ARLINGTON, Texas -- The patriarch of one of America's great sports families, Calvin Hill, was standing outside the Dallas Cowboys locker room shaking his head in wonderment. He was comparing the rookie quarterback Dak Prescott to the 1971 version of Hill's old teammate, Roger Staubach, who won a Super Bowl that season after taking over as Tom Landry's guy.
"Roger was 29," said Hill, a four-time Pro Bowl running back, "and this kid is 23. Roger wasn't ready to play continually in his first year [in 1969]. Dak? I'm amazed at this young guy, amazed at his presence in the pocket."
Amazed at Prescott's ability to make something out of nothing against the Philadelphia Eagles on Sunday night, when the quarterback spun left out of trouble in overtime and found a wide open Jason Witten in the end zone for the Cowboys' sixth consecutive victory.
"Dak reminds me of Roger in terms of being able to extend the play," Hill said, "but he also reminds me some of [Tom] Brady in how he manages the game. I don't think Dak managed it well tonight, but [Jim] Schwartz is a really good defensive coordinator for Philadelphia. That front put so much pressure on Dak and yet he never lost his composure."
For a change, Prescott didn't play a clean ballgame. He made some throws against Philly that, frankly, looked like fourth-round throws. But this is good news for Dallas, and maybe even better news for the NFL. The Cowboys won even when Prescott walked into AT&T Stadium with his B-minus game, which means the Cowboys are for real as a Super Bowl contender.
And when the Dallas Cowboys are in the championship mix, the league benefits in a big way.
"It's like the Yankees," Hill said. "There's so much passion around the country for and against them. The Cowboys are back, we have two young stars in Dak and Ezekiel Elliott, and that's good for the National Football League."
Of course Hill is biased. He put together back-to-back 1,000-yard seasons in the franchise's America's Team era, and he works as a Cowboys consultant in player development. But as the father of Grant, a two-time national basketball champ at Duke who lost his near-certain place among the NBA's all-time greats to injury, Hill knows a thing or three about winners, and how much sports needs marquee programs like the Blue Devils, the Yankees, and the Cowboys.
Hill was a student at Yale in the '60s when the Cowboys first started to win, when he would join his classmates in front of a frat house TV to watch Don Meredith and Bob Hayes. "Looking for Bullet Bob to catch a bomb," Hill said.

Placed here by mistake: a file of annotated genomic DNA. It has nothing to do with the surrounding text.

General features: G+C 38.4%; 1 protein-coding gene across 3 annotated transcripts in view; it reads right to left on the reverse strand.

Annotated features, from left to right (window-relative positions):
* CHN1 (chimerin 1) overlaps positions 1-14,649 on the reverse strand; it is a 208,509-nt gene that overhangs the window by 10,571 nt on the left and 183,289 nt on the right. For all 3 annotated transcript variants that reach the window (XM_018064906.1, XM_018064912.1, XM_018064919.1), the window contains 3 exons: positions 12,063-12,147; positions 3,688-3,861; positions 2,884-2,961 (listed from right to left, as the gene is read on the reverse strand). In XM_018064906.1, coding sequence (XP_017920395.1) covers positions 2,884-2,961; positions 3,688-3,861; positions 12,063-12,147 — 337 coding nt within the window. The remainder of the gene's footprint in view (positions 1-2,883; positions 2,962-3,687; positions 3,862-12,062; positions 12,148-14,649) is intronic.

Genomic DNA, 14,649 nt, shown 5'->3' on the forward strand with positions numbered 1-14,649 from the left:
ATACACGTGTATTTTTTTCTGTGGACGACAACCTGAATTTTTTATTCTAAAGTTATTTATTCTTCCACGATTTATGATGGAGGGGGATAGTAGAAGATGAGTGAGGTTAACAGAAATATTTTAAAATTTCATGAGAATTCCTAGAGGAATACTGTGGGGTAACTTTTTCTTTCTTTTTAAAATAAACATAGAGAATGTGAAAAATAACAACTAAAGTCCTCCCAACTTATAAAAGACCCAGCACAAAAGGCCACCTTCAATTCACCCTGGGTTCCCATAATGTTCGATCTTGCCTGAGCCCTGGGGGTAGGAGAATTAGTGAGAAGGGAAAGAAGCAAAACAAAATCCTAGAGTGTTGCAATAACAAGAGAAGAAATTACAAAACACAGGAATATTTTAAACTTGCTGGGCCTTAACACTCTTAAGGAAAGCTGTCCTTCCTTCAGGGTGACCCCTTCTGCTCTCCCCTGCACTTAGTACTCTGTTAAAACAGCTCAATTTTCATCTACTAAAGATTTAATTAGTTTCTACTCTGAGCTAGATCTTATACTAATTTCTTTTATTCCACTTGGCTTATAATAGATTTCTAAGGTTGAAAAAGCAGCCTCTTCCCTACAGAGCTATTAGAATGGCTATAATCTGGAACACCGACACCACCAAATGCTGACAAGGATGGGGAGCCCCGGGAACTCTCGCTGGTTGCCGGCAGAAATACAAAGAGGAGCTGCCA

Those were the days, my friend. Into the '70s, football fans up and down the Eastern Seaboard would wait breathlessly for lesser 1 p.m. games to end to watch the Dallas Cowboys in the 4 p.m. national game or, better yet, the marquee game on Monday night.
"Now you've got NFL games on all the time," Hill said through a sigh. "Thursday night, Sunday, Sunday night, Monday night, and sometimes you have teams in these night games that nobody really follows except their own fans. We used to have national teams. The Redskins of George Allen and Joe Gibbs. Landry's Cowboys. It's been a long time for the Cowboys, but having a national team back is good for the sport."
The sport needs it now like never before. Ratings are down and uninspiring play is up. Peyton Manning has left the building, Aaron Rodgers isn't winning big, Russell Wilson isn't running, and Cam Newton and Andrew Luck are losing. Brady and the New England Patriots could use a little help, you know. They can't carry this business on their shoulder pads forever.
The Cowboys are arriving in the nick of time. They haven't won the big one in two decades; in fact, they've only won three playoff games in that period. But now they have a monster offensive line and a rookie running back, Elliott, who summons the memories of the signature Dallas backs before him, the likes of Hill, Tony Dorsett and Emmitt Smith.
They have Dez Bryant, who returned from injury Sunday night to catch the tying 22-yard touchdown pass from Prescott late in the fourth quarter and to finish with 113 big-play yards on four catches. They have old man Witten, who wasn't a factor against the Eagles until he needed to be in overtime.
They have the 135th player chosen in April's draft, Prescott, who did enough to beat the No. 2 player chosen in the draft, Carson Wentz. Prescott was smacked around by Philly before he reminded everyone why he should keep Tony Romo on the bench even when Romo's healthy enough to play.
In a recent conversation with ESPN The Magazine, the Dallas coach who started Romo in 2006, Bill Parcells, described the calls for Prescott to become the permanent starter "a rush to judgment." The Hall of Fame coach explained that a half-dozen games represented a painfully small sample size, and that Prescott first needed to stare down a late deficit, some real adversity.
"He hasn't thrown four interceptions yet," Parcells said, "and then had the press and the fans getting restless and the players looking at him sideways, and maybe his nose is broken too. That's when you find out about a quarterback."
Prescott survived his brutal end-zone interception near the end of the first half, and needed a 30-yard run by Chris Jones, the Dallas punter, of all people, to get through the night.
But the great ones -- or the great ones-to-be -- find ways to score more points than the other guys one way or another. When this 29-23 victory was complete, Cowboys owner Jerry Jones called it "one of the best wins I've ever been a part of" and declared Prescott the starter for the next game against Cleveland.
"I know that Romo can make chicken salad out of chicken whatever," Jones said, "but so can Dak."
Calvin Hill, always cutting a dignified figure, put it like this:
"I think we're learning how to win."
The Dallas Cowboys are back in business, which is always good for the business of the NFL.